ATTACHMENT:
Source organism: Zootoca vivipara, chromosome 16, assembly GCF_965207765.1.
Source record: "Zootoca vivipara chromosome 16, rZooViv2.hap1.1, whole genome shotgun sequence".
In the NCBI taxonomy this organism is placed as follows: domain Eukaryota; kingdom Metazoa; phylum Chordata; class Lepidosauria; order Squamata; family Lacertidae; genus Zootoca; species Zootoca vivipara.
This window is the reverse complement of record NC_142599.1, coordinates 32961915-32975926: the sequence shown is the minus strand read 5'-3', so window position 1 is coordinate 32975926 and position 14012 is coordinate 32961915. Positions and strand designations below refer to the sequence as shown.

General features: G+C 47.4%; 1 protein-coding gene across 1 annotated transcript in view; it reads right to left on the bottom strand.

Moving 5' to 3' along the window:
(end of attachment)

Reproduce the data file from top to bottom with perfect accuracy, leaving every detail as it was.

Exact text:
Source organism: Zootoca vivipara, chromosome 16, assembly GCF_965207765.1.
Source record: "Zootoca vivipara chromosome 16, rZooViv2.hap1.1, whole genome shotgun sequence".
In the NCBI taxonomy this organism is placed as follows: domain Eukaryota; kingdom Metazoa; phylum Chordata; class Lepidosauria; order Squamata; family Lacertidae; genus Zootoca; species Zootoca vivipara.
This window is the reverse complement of record NC_142599.1, coordinates 32961915-32975926: the sequence shown is the minus strand read 5'-3', so window position 1 is coordinate 32975926 and position 14012 is coordinate 32961915. Positions and strand designations below refer to the sequence as shown.

General features: G+C 47.4%; 1 protein-coding gene across 1 annotated transcript in view; it reads right to left on the bottom strand.

Moving 5' to 3' along the window: